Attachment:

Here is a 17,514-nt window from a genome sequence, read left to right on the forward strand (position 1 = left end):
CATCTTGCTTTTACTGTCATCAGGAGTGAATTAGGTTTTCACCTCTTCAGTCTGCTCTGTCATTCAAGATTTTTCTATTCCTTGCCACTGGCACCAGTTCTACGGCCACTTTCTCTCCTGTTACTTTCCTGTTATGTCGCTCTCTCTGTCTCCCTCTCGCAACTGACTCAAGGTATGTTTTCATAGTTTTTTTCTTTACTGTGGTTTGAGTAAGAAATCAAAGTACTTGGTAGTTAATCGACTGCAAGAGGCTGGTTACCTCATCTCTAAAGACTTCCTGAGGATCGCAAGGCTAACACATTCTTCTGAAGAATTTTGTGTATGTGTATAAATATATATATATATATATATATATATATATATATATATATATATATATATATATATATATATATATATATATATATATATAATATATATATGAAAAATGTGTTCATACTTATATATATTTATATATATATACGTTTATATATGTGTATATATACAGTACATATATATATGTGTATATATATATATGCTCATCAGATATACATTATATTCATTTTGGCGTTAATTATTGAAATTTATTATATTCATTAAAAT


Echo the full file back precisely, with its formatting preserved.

Here is a 17,514-nt window from a genome sequence, read left to right on the forward strand (position 1 = left end):
CATCTTGCTTTTACTGTCATCAGGAGTGAATTAGGTTTTCACCTCTTCAGTCTGCTCTGTCATTCAAGATTTTTCTATTCCTTGCCACTGGCACCAGTTCTACGGCCACTTTCTCTCCTGTTACTTTCCTGTTATGTCGCTCTCTCTGTCTCCCTCTCGCAACTGACTCAAGGTATGTTTTCATAGTTTTTTTCTTTACTGTGGTTTGAGTAAGAAATCAAAGTACTTGGTAGTTAATCGACTGCAAGAGGCTGGTTACCTCATCTCTAAAGACTTCCTGAGGATCGCAAGGCTAACACATTCTTCTGAAGAATTTTGTGTATGTGTATAAATATATATATATATATATATATATATATATATATATATATATATATATATATATATATATATATATATATATATATATATAATATATATATGAAAAATGTGTTCATACTTATATATATTTATATATATATACGTTTATATATGTGTATATATACAGTACATATATATATGTGTATATATATATATGCTCATCAGATATACATTATATTCATTTTGGCGTTAATTATTGAAATTTATTATATTCATTAAAAT